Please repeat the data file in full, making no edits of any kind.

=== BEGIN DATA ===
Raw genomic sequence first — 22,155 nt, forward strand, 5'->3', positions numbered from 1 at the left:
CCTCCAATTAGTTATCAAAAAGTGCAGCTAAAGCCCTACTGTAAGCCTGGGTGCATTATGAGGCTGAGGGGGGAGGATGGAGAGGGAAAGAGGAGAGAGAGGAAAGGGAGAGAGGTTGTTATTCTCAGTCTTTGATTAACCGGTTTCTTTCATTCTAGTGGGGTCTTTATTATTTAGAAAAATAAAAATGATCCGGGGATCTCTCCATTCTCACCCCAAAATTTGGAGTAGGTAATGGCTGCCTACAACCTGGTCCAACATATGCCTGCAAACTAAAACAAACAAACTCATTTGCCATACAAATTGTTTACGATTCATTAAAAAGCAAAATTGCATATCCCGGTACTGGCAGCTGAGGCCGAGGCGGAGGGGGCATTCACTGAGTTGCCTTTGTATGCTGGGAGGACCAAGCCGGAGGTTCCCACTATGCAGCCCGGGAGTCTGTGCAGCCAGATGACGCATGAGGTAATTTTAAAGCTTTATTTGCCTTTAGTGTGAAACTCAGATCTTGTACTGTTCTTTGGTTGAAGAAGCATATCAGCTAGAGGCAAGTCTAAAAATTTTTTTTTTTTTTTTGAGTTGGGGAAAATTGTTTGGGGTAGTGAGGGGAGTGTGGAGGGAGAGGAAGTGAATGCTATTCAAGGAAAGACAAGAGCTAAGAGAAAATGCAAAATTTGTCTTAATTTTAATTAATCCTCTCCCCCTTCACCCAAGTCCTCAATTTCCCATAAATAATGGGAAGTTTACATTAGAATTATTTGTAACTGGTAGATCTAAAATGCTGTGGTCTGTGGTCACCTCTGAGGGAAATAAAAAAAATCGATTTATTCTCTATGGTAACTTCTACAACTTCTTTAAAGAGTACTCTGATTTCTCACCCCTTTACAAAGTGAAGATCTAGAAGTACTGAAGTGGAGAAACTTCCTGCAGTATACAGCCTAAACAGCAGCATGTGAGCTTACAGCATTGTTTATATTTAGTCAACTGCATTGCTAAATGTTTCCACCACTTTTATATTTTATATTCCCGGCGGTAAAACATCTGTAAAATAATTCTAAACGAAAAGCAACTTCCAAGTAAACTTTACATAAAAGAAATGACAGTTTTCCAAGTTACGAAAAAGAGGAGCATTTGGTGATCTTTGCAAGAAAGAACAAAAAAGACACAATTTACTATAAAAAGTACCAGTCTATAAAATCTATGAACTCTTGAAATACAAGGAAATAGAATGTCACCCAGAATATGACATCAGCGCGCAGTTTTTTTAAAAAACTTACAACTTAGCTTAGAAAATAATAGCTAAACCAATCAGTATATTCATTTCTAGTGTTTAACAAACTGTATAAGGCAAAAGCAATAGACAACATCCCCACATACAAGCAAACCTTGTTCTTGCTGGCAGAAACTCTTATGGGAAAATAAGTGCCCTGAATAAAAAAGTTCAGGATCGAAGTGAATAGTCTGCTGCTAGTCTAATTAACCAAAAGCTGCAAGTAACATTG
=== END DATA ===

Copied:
Raw genomic sequence first — 22,155 nt, forward strand, 5'->3', positions numbered from 1 at the left:
CCTCCAATTAGTTATCAAAAAGTGCAGCTAAAGCCCTACTGTAAGCCTGGGTGCATTATGAGGCTGAGGGGGGAGGATGGAGAGGGAAAGAGGAGAGAGAGGAAAGGGAGAGAGGTTGTTATTCTCAGTCTTTGATTAACCGGTTTCTTTCATTCTAGTGGGGTCTTTATTATTTAGAAAAATAAAAATGATCCGGGGATCTCTCCATTCTCACCCCAAAATTTGGAGTAGGTAATGGCTGCCTACAACCTGGTCCAACATATGCCTGCAAACTAAAACAAACAAACTCATTTGCCATACAAATTGTTTACGATTCATTAAAAAGCAAAATTGCATATCCCGGTACTGGCAGCTGAGGCCGAGGCGGAGGGGGCATTCACTGAGTTGCCTTTGTATGCTGGGAGGACCAAGCCGGAGGTTCCCACTATGCAGCCCGGGAGTCTGTGCAGCCAGATGACGCATGAGGTAATTTTAAAGCTTTATTTGCCTTTAGTGTGAAACTCAGATCTTGTACTGTTCTTTGGTTGAAGAAGCATATCAGCTAGAGGCAAGTCTAAAAATTTTTTTTTTTTTTTTGAGTTGGGGAAAATTGTTTGGGGTAGTGAGGGGAGTGTGGAGGGAGAGGAAGTGAATGCTATTCAAGGAAAGACAAGAGCTAAGAGAAAATGCAAAATTTGTCTTAATTTTAATTAATCCTCTCCCCCTTCACCCAAGTCCTCAATTTCCCATAAATAATGGGAAGTTTACATTAGAATTATTTGTAACTGGTAGATCTAAAATGCTGTGGTCTGTGGTCACCTCTGAGGGAAATAAAAAAAATCGATTTATTCTCTATGGTAACTTCTACAACTTCTTTAAAGAGTACTCTGATTTCTCACCCCTTTACAAAGTGAAGATCTAGAAGTACTGAAGTGGAGAAACTTCCTGCAGTATACAGCCTAAACAGCAGCATGTGAGCTTACAGCATTGTTTATATTTAGTCAACTGCATTGCTAAATGTTTCCACCACTTTTATATTTTATATTCCCGGCGGTAAAACATCTGTAAAATAATTCTAAACGAAAAGCAACTTCCAAGTAAACTTTACATAAAAGAAATGACAGTTTTCCAAGTTACGAAAAAGAGGAGCATTTGGTGATCTTTGCAAGAAAGAACAAAAAAGACACAATTTACTATAAAAAGTACCAGTCTATAAAATCTATGAACTCTTGAAATACAAGGAAATAGAATGTCACCCAGAATATGACATCAGCGCGCAGTTTTTTTAAAAAACTTACAACTTAGCTTAGAAAATAATAGCTAAACCAATCAGTATATTCATTTCTAGTGTTTAACAAACTGTATAAGGCAAAAGCAATAGACAACATCCCCACATACAAGCAAACCTTGTTCTTGCTGGCAGAAACTCTTATGGGAAAATAAGTGCCCTGAATAAAAAAGTTCAGGATCGAAGTGAATAGTCTGCTGCTAGTCTAATTAACCAAAAGCTGCAAGTAACATTG